Continuing on, the museum briefly opened up into an atrium containing several classical sculptures and the busts of Roman Emperors. In a museum collection, this would seem completely appropriate, but one wonders why such respectively pagan and secular images would be housed within one of the most holy sanctuaries of the Christian church. As I admired some of the sculptures, I overheard a tour guide relating these pieces to the images in Michelangelo’s characters in the Final Judgment scene. Apparently, he caused quite a stir by depicting some of the holy figures with facial structures identical to those pagan works on display in the palace grounds. Of course, Michelangelo argued that such expressions represented the highest form of artistic expression produced by man. Who were the cardinals to argue with the vision of the great classical masters?

From room to room, signs indicating the direction to the Sistine Chapel teased me forward. Since no maps of the museum were provided, I could only continue onward, taking my medicine on art history. Clearly the curators had an agenda in ushering the visitors through such a progression in styles. The final step in the journey, brought visitors to the Papal suites decorated by Raphael. Belonging to the generation immediately senior to Michelangelo, Raphael and his contemporaries paved the way for Michelangelo’s final leap forward in realistic representation and artistic interpretation. I actually preferred many of Raphael’s paintings because of their colorful vibrance and the way he captured the moment of action in his scenes. Often times the characters in the paintings are caught in between steps as their robes flow around their bodies. It’s easy to appreciate these works for their artistic qualities.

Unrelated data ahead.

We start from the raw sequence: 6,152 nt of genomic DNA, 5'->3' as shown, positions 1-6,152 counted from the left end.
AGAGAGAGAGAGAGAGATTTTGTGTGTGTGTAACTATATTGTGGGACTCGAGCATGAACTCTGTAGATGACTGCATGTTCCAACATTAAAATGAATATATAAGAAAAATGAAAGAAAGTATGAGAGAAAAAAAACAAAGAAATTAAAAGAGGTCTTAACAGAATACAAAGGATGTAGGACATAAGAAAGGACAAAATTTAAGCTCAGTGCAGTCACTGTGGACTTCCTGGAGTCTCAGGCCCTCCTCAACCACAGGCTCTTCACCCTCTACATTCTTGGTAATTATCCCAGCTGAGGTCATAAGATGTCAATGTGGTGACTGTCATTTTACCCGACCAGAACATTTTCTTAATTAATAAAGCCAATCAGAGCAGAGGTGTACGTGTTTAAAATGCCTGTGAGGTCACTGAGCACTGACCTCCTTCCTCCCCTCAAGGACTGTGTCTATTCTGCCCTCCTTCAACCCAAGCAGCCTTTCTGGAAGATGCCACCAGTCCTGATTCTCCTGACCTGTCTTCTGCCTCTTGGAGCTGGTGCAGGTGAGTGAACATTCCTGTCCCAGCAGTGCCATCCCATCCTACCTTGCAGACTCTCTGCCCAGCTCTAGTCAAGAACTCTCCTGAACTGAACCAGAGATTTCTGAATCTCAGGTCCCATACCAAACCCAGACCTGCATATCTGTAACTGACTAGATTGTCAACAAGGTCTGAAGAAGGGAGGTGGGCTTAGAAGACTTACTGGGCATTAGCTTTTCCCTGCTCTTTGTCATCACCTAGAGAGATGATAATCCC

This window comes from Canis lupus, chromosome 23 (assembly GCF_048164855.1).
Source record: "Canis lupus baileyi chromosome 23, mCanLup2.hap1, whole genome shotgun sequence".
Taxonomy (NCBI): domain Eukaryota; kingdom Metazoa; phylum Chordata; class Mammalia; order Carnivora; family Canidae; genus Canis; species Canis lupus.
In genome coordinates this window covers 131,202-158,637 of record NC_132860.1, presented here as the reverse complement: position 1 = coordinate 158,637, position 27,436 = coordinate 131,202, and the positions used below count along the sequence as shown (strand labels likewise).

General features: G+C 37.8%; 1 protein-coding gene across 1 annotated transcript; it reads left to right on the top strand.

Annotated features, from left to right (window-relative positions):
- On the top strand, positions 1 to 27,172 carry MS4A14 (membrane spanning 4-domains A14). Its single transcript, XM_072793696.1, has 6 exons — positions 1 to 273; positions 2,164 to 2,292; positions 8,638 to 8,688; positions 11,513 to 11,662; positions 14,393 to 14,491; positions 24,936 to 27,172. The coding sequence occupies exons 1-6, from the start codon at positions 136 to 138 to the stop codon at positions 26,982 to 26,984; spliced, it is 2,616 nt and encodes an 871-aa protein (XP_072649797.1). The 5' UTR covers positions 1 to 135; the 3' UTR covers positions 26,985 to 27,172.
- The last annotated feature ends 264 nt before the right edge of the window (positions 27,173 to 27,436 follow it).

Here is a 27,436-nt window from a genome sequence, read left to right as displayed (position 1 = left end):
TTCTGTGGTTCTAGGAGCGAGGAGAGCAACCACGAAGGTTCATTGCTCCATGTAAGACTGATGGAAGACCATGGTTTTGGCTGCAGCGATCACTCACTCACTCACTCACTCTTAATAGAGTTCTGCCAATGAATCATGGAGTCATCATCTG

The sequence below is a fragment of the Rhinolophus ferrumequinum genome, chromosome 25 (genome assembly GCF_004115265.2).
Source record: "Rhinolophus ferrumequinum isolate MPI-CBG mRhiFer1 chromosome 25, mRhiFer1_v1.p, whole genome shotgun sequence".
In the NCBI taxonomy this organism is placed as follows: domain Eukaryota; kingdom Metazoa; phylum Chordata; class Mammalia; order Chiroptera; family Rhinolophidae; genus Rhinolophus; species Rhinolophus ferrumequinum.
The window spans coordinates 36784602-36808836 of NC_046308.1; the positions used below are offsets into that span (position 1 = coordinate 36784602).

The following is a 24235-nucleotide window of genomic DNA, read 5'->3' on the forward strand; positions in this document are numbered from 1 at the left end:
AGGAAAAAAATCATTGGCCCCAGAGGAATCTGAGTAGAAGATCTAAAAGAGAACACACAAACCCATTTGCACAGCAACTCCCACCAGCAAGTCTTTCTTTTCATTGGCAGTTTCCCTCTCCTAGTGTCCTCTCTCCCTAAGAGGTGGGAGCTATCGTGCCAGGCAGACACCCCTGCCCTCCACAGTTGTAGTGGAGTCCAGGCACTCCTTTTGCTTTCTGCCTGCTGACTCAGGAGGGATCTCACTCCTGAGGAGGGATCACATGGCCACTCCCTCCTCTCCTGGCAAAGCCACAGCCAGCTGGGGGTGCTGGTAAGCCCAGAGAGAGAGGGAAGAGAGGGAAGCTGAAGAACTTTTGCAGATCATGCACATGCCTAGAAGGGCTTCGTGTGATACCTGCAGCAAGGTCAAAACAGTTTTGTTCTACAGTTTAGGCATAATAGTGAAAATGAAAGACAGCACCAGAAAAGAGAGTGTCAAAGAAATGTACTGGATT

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I then descended a flight of stairs and continued down a non-descript narrow hallway. A simple plaque was all that identified the most famous chapel in the world. Stepping through the threshold near the front of the church, I almost collided with several tourists wandering about looking straight up at the ceiling. It took a moment for me to get my bearings within the empty space; I was hardly impressed until I too looked up. There were all the famous scenes of the bible most famously portrayed by Michelangelo. I had not realized, however, that the entire ceiling was covered in patchwork of murals. The frescoes continued half way down the side walls as well, and behind the alter, Michelangelo’s Final Judgement covered the entire wall.

It was a visual overload. The chapel was not the cohesive work of beauty that I had expected. Instead, it appeared more like an obsessive attempt to represent every significant event from holy tradition in one small chapel. Some individual works, like the depiction of God granting life to Adam by touch, was an impressive singular work. But I was otherwise too overloaded to leave with much of an appreciation for the work. Before leaving the museum for good, I returned to the chapel and spent a good ten minutes sitting and reflecting on all the images.

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Photos of the chapel are forbidden. That doesn’t really stop anyone. Several guards walk around the room all day just yelling at people not to take photos. Seems like a lot of hassle and disappointment for visitors just because a few dummies can’t figure out how to turn the flash off on their camera - the extreme light of some flashbulbs are known to damage sensitive paintings. I discretely snapped a few photos with my camera at chest level. They turned out pretty well.